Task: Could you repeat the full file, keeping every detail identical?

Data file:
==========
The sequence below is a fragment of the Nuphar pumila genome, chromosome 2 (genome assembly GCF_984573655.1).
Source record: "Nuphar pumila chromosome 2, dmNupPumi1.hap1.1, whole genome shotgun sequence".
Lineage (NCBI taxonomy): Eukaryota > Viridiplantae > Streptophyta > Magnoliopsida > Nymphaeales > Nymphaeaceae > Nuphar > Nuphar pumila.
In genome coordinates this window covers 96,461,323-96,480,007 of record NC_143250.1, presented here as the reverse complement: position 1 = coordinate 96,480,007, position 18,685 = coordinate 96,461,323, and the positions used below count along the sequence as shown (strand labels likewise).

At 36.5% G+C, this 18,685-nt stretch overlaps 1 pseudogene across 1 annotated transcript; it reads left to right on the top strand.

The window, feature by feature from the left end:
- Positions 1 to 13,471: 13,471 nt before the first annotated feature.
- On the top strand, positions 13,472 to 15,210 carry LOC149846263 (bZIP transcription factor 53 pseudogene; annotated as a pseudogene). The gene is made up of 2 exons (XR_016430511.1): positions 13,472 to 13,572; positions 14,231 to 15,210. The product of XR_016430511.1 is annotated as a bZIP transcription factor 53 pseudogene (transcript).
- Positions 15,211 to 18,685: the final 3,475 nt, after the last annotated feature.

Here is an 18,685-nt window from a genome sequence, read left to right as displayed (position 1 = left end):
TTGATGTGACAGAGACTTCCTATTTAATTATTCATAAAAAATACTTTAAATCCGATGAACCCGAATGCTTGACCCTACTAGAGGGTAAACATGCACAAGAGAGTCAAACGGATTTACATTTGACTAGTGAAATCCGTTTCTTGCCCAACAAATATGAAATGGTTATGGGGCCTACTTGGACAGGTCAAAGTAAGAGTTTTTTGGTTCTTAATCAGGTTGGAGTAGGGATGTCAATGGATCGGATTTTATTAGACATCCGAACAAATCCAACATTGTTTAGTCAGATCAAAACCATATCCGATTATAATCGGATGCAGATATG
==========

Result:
The sequence below is a fragment of the Nuphar pumila genome, chromosome 2 (genome assembly GCF_984573655.1).
Source record: "Nuphar pumila chromosome 2, dmNupPumi1.hap1.1, whole genome shotgun sequence".
Lineage (NCBI taxonomy): Eukaryota > Viridiplantae > Streptophyta > Magnoliopsida > Nymphaeales > Nymphaeaceae > Nuphar > Nuphar pumila.
In genome coordinates this window covers 96,461,323-96,480,007 of record NC_143250.1, presented here as the reverse complement: position 1 = coordinate 96,480,007, position 18,685 = coordinate 96,461,323, and the positions used below count along the sequence as shown (strand labels likewise).

At 36.5% G+C, this 18,685-nt stretch overlaps 1 pseudogene across 1 annotated transcript; it reads left to right on the top strand.

The window, feature by feature from the left end:
- Positions 1 to 13,471: 13,471 nt before the first annotated feature.
- On the top strand, positions 13,472 to 15,210 carry LOC149846263 (bZIP transcription factor 53 pseudogene; annotated as a pseudogene). The gene is made up of 2 exons (XR_016430511.1): positions 13,472 to 13,572; positions 14,231 to 15,210. The product of XR_016430511.1 is annotated as a bZIP transcription factor 53 pseudogene (transcript).
- Positions 15,211 to 18,685: the final 3,475 nt, after the last annotated feature.

Here is an 18,685-nt window from a genome sequence, read left to right as displayed (position 1 = left end):
TTGATGTGACAGAGACTTCCTATTTAATTATTCATAAAAAATACTTTAAATCCGATGAACCCGAATGCTTGACCCTACTAGAGGGTAAACATGCACAAGAGAGTCAAACGGATTTACATTTGACTAGTGAAATCCGTTTCTTGCCCAACAAATATGAAATGGTTATGGGGCCTACTTGGACAGGTCAAAGTAAGAGTTTTTTGGTTCTTAATCAGGTTGGAGTAGGGATGTCAATGGATCGGATTTTATTAGACATCCGAACAAATCCAACATTGTTTAGTCAGATCAAAACCATATCCGATTATAATCGGATGCAGATATG